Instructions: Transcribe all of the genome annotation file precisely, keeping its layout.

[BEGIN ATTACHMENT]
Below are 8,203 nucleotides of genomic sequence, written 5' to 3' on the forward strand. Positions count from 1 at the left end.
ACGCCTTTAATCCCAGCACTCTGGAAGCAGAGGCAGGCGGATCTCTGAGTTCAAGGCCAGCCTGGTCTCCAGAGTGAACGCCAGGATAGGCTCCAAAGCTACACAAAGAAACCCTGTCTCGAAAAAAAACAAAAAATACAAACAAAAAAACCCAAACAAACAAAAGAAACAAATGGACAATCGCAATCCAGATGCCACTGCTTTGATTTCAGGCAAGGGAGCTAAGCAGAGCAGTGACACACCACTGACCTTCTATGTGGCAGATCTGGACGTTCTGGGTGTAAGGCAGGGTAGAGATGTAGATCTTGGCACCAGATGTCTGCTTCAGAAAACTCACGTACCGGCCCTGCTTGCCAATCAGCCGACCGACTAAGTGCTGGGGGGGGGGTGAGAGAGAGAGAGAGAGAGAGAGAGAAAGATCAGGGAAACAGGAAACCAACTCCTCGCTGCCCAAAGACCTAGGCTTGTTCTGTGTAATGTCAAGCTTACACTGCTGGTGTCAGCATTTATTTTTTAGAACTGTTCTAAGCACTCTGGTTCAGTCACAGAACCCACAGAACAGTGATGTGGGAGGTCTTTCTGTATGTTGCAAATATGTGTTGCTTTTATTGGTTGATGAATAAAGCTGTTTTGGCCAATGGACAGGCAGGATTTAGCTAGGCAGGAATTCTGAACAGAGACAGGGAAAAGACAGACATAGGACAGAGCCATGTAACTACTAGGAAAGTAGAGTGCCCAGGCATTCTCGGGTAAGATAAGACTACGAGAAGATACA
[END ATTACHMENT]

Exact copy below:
Below are 8,203 nucleotides of genomic sequence, written 5' to 3' on the forward strand. Positions count from 1 at the left end.
ACGCCTTTAATCCCAGCACTCTGGAAGCAGAGGCAGGCGGATCTCTGAGTTCAAGGCCAGCCTGGTCTCCAGAGTGAACGCCAGGATAGGCTCCAAAGCTACACAAAGAAACCCTGTCTCGAAAAAAAACAAAAAATACAAACAAAAAAACCCAAACAAACAAAAGAAACAAATGGACAATCGCAATCCAGATGCCACTGCTTTGATTTCAGGCAAGGGAGCTAAGCAGAGCAGTGACACACCACTGACCTTCTATGTGGCAGATCTGGACGTTCTGGGTGTAAGGCAGGGTAGAGATGTAGATCTTGGCACCAGATGTCTGCTTCAGAAAACTCACGTACCGGCCCTGCTTGCCAATCAGCCGACCGACTAAGTGCTGGGGGGGGGGTGAGAGAGAGAGAGAGAGAGAGAGAGAAAGATCAGGGAAACAGGAAACCAACTCCTCGCTGCCCAAAGACCTAGGCTTGTTCTGTGTAATGTCAAGCTTACACTGCTGGTGTCAGCATTTATTTTTTAGAACTGTTCTAAGCACTCTGGTTCAGTCACAGAACCCACAGAACAGTGATGTGGGAGGTCTTTCTGTATGTTGCAAATATGTGTTGCTTTTATTGGTTGATGAATAAAGCTGTTTTGGCCAATGGACAGGCAGGATTTAGCTAGGCAGGAATTCTGAACAGAGACAGGGAAAAGACAGACATAGGACAGAGCCATGTAACTACTAGGAAAGTAGAGTGCCCAGGCATTCTCGGGTAAGATAAGACTACGAGAAGATACA